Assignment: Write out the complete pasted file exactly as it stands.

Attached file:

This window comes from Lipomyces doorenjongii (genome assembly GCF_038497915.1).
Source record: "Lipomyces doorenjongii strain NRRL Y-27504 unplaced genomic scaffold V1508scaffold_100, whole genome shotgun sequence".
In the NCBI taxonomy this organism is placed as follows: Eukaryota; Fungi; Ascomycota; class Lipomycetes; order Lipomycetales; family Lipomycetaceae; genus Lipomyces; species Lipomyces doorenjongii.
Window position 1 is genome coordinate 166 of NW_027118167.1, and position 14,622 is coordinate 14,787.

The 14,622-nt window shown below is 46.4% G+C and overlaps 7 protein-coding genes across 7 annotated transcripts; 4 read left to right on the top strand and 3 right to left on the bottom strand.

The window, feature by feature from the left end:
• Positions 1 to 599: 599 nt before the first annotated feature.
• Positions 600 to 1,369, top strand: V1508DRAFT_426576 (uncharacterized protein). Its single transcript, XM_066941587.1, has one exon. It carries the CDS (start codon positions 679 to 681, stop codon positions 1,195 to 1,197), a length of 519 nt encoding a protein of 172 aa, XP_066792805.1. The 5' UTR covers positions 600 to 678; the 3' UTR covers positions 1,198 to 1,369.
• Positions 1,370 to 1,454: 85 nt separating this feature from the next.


This window comes from Lipomyces doorenjongii (genome assembly GCF_038497915.1).
Source record: "Lipomyces doorenjongii strain NRRL Y-27504 unplaced genomic scaffold V1508scaffold_100, whole genome shotgun sequence".
In the NCBI taxonomy this organism is placed as follows: Eukaryota; Fungi; Ascomycota; class Lipomycetes; order Lipomycetales; family Lipomycetaceae; genus Lipomyces; species Lipomyces doorenjongii.
Window position 1 is genome coordinate 166 of NW_027118167.1, and position 14,622 is coordinate 14,787.

The 14,622-nt window shown below is 46.4% G+C and overlaps 7 protein-coding genes across 7 annotated transcripts; 4 read left to right on the top strand and 3 right to left on the bottom strand.

The window, feature by feature from the left end:
• Positions 1 to 599: 599 nt before the first annotated feature.
• Positions 600 to 1,369, top strand: V1508DRAFT_426576 (uncharacterized protein). Its single transcript, XM_066941587.1, has one exon. It carries the CDS (start codon positions 679 to 681, stop codon positions 1,195 to 1,197), a length of 519 nt encoding a protein of 172 aa, XP_066792805.1. The 5' UTR covers positions 600 to 678; the 3' UTR covers positions 1,198 to 1,369.
• Positions 1,370 to 1,454: 85 nt separating this feature from the next.